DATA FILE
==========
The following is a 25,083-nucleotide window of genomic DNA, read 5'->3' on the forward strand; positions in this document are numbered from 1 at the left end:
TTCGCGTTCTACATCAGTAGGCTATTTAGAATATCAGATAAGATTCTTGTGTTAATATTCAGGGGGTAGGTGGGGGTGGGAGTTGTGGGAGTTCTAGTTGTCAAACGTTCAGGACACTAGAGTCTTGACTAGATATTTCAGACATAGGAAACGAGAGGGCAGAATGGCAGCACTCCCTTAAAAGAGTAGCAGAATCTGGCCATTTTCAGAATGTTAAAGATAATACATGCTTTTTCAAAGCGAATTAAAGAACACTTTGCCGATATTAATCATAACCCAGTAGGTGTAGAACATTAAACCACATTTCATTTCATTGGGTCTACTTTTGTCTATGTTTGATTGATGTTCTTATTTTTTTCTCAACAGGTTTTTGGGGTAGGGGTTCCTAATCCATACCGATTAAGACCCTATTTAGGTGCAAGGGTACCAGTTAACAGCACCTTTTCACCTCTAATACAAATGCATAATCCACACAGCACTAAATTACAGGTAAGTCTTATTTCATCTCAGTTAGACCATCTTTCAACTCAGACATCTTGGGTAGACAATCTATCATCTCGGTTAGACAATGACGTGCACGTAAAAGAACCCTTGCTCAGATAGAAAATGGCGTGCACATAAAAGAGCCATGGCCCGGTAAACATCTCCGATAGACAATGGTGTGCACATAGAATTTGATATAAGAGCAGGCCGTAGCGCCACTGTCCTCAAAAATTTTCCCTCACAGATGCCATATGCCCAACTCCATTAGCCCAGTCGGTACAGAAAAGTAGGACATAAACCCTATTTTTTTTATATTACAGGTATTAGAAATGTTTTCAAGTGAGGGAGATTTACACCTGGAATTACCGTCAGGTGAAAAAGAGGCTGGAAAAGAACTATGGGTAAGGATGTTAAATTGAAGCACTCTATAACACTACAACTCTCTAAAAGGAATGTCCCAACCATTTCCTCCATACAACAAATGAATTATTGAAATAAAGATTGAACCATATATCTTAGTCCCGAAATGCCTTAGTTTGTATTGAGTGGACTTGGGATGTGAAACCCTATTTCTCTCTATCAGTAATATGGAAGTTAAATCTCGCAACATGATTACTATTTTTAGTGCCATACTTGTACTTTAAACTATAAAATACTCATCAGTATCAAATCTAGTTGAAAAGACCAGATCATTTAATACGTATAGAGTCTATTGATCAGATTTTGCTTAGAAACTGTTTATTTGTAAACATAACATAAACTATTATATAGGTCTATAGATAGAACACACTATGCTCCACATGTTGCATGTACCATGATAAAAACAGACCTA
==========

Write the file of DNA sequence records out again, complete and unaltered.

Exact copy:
The following is a 25,083-nucleotide window of genomic DNA, read 5'->3' on the forward strand; positions in this document are numbered from 1 at the left end:
TTCGCGTTCTACATCAGTAGGCTATTTAGAATATCAGATAAGATTCTTGTGTTAATATTCAGGGGGTAGGTGGGGGTGGGAGTTGTGGGAGTTCTAGTTGTCAAACGTTCAGGACACTAGAGTCTTGACTAGATATTTCAGACATAGGAAACGAGAGGGCAGAATGGCAGCACTCCCTTAAAAGAGTAGCAGAATCTGGCCATTTTCAGAATGTTAAAGATAATACATGCTTTTTCAAAGCGAATTAAAGAACACTTTGCCGATATTAATCATAACCCAGTAGGTGTAGAACATTAAACCACATTTCATTTCATTGGGTCTACTTTTGTCTATGTTTGATTGATGTTCTTATTTTTTTCTCAACAGGTTTTTGGGGTAGGGGTTCCTAATCCATACCGATTAAGACCCTATTTAGGTGCAAGGGTACCAGTTAACAGCACCTTTTCACCTCTAATACAAATGCATAATCCACACAGCACTAAATTACAGGTAAGTCTTATTTCATCTCAGTTAGACCATCTTTCAACTCAGACATCTTGGGTAGACAATCTATCATCTCGGTTAGACAATGACGTGCACGTAAAAGAACCCTTGCTCAGATAGAAAATGGCGTGCACATAAAAGAGCCATGGCCCGGTAAACATCTCCGATAGACAATGGTGTGCACATAGAATTTGATATAAGAGCAGGCCGTAGCGCCACTGTCCTCAAAAATTTTCCCTCACAGATGCCATATGCCCAACTCCATTAGCCCAGTCGGTACAGAAAAGTAGGACATAAACCCTATTTTTTTTATATTACAGGTATTAGAAATGTTTTCAAGTGAGGGAGATTTACACCTGGAATTACCGTCAGGTGAAAAAGAGGCTGGAAAAGAACTATGGGTAAGGATGTTAAATTGAAGCACTCTATAACACTACAACTCTCTAAAAGGAATGTCCCAACCATTTCCTCCATACAACAAATGAATTATTGAAATAAAGATTGAACCATATATCTTAGTCCCGAAATGCCTTAGTTTGTATTGAGTGGACTTGGGATGTGAAACCCTATTTCTCTCTATCAGTAATATGGAAGTTAAATCTCGCAACATGATTACTATTTTTAGTGCCATACTTGTACTTTAAACTATAAAATACTCATCAGTATCAAATCTAGTTGAAAAGACCAGATCATTTAATACGTATAGAGTCTATTGATCAGATTTTGCTTAGAAACTGTTTATTTGTAAACATAACATAAACTATTATATAGGTCTATAGATAGAACACACTATGCTCCACATGTTGCATGTACCATGATAAAAACAGACCTA